I’m writing this while sitting at my kitchen table which faces the windows where I can see my backyard pine trees and the sun glinting off the new snow from the recent blizzard. I can see the birds zoom in and out from the feeders — watching them makes me think of the jets lined up at airport waiting for their runway space to land.
I’ve been thinking quite a bit of late about how I work. As I mentioned in my last post, The Art of Distraction, I’m moving my office back to my home. My home office is a third of the size of my current office that I rent, necessitating scaled down office furniture and much clearing out of clutter and other things I no longer need or use.
All of this change means I can build my dream office from scratch — and while it’s fun and exciting to think about paint colors and furniture, what’s really going through my head is this: How I work has changed. For the better.
What precipitated this change is my MacBook. I purchased my first one three years ago when my desktop PC got infected with malware — malware which took over my scanner, my printer, my browser, everything. I paid a lot of money to get my machine wiped clean but the malware came back. I was so frustrated and so tired that when I walked into the Apple Store with my son to buy his new MacBook (for which he diligently saved), I bought two — one for me, thank you!
To this day, my entire business is run off my 13″ MacBook Pro. Thanks to its portability and wifi, I found I could work anywhere — at my son’s fencing lessons, at Starbucks between meetings, and even better, while sitting on my bed.
Ooooohhhh, what luxury. Next to my bed are two windows with a large maple tree right outside. Soft white transparent curtains diffuse the sunlight. My bedroom is so peaceful and so beautiful that I found I was spending more hours there writing. (The last book I ghostwrote was written while sitting on my bed. I almost felt guilty the entire time — such decadence.)
Which brings me back to my new office and how I work. I finally realized that my real work — my creative work, the place where ideas develop — doesn’t happen when I’m sitting at my desk. It happens while I’m cooking. Or driving. Or pulling weeds. It happens while I’m lost in thought watching the birds or walking the dogs on brilliantly clear winter days.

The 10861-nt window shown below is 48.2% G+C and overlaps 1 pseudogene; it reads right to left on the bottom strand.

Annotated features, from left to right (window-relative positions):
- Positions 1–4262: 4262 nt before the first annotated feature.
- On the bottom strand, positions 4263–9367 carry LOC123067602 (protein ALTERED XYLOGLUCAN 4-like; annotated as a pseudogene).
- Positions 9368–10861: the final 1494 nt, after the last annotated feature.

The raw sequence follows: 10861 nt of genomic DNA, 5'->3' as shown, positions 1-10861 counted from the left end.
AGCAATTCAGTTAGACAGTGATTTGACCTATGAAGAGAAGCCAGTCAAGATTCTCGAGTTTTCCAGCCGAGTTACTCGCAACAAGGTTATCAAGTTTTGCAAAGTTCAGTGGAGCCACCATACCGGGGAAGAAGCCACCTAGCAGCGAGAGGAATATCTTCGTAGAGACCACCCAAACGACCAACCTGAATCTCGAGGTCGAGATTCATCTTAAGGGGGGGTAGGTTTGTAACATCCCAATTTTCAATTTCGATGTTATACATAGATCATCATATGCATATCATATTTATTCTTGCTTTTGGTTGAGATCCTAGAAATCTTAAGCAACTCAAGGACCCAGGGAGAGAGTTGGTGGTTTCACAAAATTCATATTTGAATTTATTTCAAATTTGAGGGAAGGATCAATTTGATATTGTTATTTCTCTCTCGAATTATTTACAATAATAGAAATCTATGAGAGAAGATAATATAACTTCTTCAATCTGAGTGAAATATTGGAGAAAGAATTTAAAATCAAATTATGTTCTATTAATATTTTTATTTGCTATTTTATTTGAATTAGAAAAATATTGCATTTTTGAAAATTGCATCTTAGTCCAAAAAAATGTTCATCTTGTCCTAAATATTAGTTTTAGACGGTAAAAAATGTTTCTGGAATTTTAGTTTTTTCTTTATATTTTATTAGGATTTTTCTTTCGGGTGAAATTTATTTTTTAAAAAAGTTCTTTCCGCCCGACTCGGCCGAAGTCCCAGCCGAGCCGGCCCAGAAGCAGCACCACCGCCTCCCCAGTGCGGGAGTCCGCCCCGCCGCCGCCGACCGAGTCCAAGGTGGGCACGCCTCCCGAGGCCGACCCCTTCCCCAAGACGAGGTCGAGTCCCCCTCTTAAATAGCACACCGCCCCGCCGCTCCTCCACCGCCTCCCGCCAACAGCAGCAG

Sometimes it takes a little while for ideas to develop. Sometimes they come to me unbidden or with a snap of insight.
And when they occur, I’m often not at my office. So, I find myself working at the kitchen counter. Or the table. Or on the couch in front of the fire. I wrote my entire Website while sitting on the back porch last spring listening to the birds, which is why my keyboard became covered in pollen dust.
This morning I woke up with a start at 5:00 AM with a solution to a problem I had been mulling over — and so, there I was in bed, with my laptop and notebook, putting my idea to work.
My new office, I realized, doesn’t need much. I need a printer and my phone and a desk on which to set my MacBook. I’ve decided my new office will be 100% clutter free the way my bedroom is and that my desk will be angled just so to catch the warm morning light. And, I’m going wireless — I’ll be able to print things from my couch or the kitchen or the back porch whether I’m on my Mac or my iPad.
The most profound thing I’ve learned in the last year is this: While my office is the place where DH Communications, the business, is located, and yes, I do want it to support me in my work, it’s not my office space per se that needs to be clutter-free and clean.
It’s my head — my brain — my mental space — that I need to guard and keep pristine and uncluttered. Because that is where I work.